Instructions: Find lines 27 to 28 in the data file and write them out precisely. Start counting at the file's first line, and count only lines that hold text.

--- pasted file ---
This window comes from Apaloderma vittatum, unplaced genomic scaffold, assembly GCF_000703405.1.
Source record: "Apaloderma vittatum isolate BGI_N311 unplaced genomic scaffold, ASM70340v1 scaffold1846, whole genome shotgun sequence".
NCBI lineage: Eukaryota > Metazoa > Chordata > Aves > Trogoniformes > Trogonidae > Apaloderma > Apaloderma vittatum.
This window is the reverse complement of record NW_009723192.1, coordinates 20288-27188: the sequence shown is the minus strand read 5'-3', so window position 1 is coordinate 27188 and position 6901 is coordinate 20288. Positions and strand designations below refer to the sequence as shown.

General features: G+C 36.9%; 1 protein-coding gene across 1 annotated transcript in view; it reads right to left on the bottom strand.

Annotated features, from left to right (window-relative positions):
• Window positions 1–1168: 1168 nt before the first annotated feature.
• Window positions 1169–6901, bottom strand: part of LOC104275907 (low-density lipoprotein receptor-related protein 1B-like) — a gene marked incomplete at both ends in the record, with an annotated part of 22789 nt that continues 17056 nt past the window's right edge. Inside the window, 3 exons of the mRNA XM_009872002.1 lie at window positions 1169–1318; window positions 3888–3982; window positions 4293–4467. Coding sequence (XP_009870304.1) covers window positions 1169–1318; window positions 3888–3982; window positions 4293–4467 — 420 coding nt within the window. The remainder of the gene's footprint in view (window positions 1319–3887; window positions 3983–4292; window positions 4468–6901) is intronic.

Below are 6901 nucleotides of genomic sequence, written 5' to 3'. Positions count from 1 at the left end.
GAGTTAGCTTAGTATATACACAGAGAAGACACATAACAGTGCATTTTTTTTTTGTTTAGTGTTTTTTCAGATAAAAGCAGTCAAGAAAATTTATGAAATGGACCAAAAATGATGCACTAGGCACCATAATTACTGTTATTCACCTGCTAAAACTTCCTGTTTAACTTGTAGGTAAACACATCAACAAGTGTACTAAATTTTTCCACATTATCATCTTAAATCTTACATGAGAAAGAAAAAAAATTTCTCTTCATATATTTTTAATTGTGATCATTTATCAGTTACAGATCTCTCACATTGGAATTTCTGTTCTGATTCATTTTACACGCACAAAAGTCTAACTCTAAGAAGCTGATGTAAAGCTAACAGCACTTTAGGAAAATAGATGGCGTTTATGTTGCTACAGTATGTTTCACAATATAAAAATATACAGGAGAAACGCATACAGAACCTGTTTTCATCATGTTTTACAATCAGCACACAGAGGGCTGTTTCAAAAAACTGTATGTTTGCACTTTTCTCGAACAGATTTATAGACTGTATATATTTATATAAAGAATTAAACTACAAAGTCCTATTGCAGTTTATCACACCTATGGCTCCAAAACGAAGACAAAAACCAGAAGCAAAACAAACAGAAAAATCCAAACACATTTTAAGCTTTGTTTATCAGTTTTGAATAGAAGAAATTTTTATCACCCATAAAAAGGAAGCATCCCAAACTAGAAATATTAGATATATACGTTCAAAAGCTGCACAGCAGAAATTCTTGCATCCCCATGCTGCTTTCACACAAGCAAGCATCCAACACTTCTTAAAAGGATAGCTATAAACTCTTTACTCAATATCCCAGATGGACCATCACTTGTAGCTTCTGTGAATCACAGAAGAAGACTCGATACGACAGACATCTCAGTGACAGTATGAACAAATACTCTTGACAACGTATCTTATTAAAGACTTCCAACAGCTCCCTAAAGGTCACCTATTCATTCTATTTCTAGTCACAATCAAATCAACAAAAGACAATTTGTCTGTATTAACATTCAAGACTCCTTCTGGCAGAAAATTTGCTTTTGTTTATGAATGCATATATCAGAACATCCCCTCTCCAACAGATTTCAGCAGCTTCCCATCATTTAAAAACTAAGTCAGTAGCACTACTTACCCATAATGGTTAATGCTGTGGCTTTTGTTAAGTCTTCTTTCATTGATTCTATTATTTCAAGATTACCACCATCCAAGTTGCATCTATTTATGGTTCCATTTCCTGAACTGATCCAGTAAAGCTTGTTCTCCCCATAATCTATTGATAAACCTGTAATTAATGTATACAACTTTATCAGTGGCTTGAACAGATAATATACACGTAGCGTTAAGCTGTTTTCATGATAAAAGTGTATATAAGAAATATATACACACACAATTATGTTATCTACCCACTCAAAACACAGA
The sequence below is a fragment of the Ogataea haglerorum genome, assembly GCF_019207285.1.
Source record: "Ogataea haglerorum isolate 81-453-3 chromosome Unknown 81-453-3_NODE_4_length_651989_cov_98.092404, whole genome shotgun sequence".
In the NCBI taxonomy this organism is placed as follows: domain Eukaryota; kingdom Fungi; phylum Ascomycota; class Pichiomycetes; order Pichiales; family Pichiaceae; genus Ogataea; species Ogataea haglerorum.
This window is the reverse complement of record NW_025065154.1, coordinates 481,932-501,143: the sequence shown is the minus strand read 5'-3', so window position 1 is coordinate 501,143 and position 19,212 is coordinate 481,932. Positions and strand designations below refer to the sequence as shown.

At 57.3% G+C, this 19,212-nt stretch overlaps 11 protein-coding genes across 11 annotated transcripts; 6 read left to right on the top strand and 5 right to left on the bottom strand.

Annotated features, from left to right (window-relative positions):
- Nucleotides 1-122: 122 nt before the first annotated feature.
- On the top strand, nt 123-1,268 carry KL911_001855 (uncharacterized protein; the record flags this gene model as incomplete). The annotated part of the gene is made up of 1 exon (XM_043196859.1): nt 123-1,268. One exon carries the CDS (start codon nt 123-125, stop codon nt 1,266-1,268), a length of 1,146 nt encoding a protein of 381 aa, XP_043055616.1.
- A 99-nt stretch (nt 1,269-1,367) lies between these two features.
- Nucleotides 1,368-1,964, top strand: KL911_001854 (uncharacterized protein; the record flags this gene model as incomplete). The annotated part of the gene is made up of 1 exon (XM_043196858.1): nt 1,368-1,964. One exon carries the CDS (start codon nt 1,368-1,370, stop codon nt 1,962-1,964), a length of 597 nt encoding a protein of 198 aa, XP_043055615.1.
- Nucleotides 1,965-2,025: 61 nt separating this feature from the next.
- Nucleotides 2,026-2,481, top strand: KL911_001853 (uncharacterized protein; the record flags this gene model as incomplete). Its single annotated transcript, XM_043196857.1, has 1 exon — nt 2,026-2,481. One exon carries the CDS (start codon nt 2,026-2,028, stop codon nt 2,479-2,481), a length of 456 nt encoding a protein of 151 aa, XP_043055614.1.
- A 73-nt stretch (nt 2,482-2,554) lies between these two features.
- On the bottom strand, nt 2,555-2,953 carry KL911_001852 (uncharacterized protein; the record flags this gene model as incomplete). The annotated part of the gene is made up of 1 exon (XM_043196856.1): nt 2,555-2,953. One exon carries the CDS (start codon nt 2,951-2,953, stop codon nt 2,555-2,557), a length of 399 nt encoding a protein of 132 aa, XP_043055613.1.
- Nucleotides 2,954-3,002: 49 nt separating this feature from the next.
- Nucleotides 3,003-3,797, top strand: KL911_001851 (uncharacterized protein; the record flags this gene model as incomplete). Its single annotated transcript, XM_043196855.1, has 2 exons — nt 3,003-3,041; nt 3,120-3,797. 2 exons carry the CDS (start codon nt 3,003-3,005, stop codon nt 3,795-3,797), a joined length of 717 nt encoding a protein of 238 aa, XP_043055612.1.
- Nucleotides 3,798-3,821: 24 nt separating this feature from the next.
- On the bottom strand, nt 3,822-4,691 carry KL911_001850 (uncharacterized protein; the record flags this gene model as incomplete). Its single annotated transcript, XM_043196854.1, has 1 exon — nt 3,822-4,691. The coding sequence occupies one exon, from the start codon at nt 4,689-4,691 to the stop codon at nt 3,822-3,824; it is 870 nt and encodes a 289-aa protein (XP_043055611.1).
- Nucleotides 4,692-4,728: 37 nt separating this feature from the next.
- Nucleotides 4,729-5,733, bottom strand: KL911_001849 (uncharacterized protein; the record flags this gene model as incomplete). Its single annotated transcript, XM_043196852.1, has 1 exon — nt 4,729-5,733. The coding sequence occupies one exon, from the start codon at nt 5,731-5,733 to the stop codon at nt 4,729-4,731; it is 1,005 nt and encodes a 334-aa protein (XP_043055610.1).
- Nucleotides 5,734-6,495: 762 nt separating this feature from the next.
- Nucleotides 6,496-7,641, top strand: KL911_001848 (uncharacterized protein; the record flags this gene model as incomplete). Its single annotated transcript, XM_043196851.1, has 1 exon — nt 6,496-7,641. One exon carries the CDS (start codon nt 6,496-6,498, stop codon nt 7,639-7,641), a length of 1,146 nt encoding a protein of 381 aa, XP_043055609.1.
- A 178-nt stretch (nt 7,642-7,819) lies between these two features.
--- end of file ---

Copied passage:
- Nucleotides 3,798-3,821: 24 nt separating this feature from the next.
- On the bottom strand, nt 3,822-4,691 carry KL911_001850 (uncharacterized protein; the record flags this gene model as incomplete). Its single annotated transcript, XM_043196854.1, has 1 exon — nt 3,822-4,691. The coding sequence occupies one exon, from the start codon at nt 4,689-4,691 to the stop codon at nt 3,822-3,824; it is 870 nt and encodes a 289-aa protein (XP_043055611.1).